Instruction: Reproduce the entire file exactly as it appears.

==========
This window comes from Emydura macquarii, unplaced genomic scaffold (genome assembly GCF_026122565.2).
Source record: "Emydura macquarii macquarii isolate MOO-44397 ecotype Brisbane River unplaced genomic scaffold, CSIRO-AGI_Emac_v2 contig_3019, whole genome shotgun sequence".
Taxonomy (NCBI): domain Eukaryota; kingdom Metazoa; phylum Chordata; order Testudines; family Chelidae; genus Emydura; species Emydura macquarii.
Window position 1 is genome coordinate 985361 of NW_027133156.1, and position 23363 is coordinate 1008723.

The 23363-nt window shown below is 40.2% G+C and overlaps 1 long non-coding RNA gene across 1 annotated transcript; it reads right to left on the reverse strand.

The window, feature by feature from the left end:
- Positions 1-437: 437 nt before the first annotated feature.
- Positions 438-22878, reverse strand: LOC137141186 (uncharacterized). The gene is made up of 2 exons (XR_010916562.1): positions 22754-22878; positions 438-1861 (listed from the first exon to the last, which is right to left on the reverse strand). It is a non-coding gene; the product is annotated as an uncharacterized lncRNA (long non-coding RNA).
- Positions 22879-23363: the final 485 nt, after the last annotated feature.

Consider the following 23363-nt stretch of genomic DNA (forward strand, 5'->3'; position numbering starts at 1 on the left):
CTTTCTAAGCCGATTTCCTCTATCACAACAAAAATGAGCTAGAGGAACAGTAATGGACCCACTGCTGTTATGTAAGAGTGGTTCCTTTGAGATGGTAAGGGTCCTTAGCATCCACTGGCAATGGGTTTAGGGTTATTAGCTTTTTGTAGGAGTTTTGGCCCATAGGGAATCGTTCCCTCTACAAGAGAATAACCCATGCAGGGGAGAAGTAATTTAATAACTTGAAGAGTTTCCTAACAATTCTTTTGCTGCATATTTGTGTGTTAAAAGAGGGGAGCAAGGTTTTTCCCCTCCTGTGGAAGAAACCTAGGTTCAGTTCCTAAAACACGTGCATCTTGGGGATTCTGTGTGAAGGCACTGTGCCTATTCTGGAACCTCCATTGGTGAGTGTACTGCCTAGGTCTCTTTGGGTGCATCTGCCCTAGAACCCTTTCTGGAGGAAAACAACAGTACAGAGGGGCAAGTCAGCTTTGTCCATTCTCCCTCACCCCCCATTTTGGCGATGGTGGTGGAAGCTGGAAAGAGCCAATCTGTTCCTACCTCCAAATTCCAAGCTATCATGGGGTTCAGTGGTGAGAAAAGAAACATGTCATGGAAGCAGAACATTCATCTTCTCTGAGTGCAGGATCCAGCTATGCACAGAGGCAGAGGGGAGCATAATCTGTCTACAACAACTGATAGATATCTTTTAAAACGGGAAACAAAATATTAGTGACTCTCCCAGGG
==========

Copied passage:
This window comes from Emydura macquarii, unplaced genomic scaffold (genome assembly GCF_026122565.2).
Source record: "Emydura macquarii macquarii isolate MOO-44397 ecotype Brisbane River unplaced genomic scaffold, CSIRO-AGI_Emac_v2 contig_3019, whole genome shotgun sequence".
Taxonomy (NCBI): domain Eukaryota; kingdom Metazoa; phylum Chordata; order Testudines; family Chelidae; genus Emydura; species Emydura macquarii.
Window position 1 is genome coordinate 985361 of NW_027133156.1, and position 23363 is coordinate 1008723.

The 23363-nt window shown below is 40.2% G+C and overlaps 1 long non-coding RNA gene across 1 annotated transcript; it reads right to left on the reverse strand.

The window, feature by feature from the left end:
- Positions 1-437: 437 nt before the first annotated feature.
- Positions 438-22878, reverse strand: LOC137141186 (uncharacterized). The gene is made up of 2 exons (XR_010916562.1): positions 22754-22878; positions 438-1861 (listed from the first exon to the last, which is right to left on the reverse strand). It is a non-coding gene; the product is annotated as an uncharacterized lncRNA (long non-coding RNA).
- Positions 22879-23363: the final 485 nt, after the last annotated feature.

Consider the following 23363-nt stretch of genomic DNA (forward strand, 5'->3'; position numbering starts at 1 on the left):
CTTTCTAAGCCGATTTCCTCTATCACAACAAAAATGAGCTAGAGGAACAGTAATGGACCCACTGCTGTTATGTAAGAGTGGTTCCTTTGAGATGGTAAGGGTCCTTAGCATCCACTGGCAATGGGTTTAGGGTTATTAGCTTTTTGTAGGAGTTTTGGCCCATAGGGAATCGTTCCCTCTACAAGAGAATAACCCATGCAGGGGAGAAGTAATTTAATAACTTGAAGAGTTTCCTAACAATTCTTTTGCTGCATATTTGTGTGTTAAAAGAGGGGAGCAAGGTTTTTCCCCTCCTGTGGAAGAAACCTAGGTTCAGTTCCTAAAACACGTGCATCTTGGGGATTCTGTGTGAAGGCACTGTGCCTATTCTGGAACCTCCATTGGTGAGTGTACTGCCTAGGTCTCTTTGGGTGCATCTGCCCTAGAACCCTTTCTGGAGGAAAACAACAGTACAGAGGGGCAAGTCAGCTTTGTCCATTCTCCCTCACCCCCCATTTTGGCGATGGTGGTGGAAGCTGGAAAGAGCCAATCTGTTCCTACCTCCAAATTCCAAGCTATCATGGGGTTCAGTGGTGAGAAAAGAAACATGTCATGGAAGCAGAACATTCATCTTCTCTGAGTGCAGGATCCAGCTATGCACAGAGGCAGAGGGGAGCATAATCTGTCTACAACAACTGATAGATATCTTTTAAAACGGGAAACAAAATATTAGTGACTCTCCCAGGG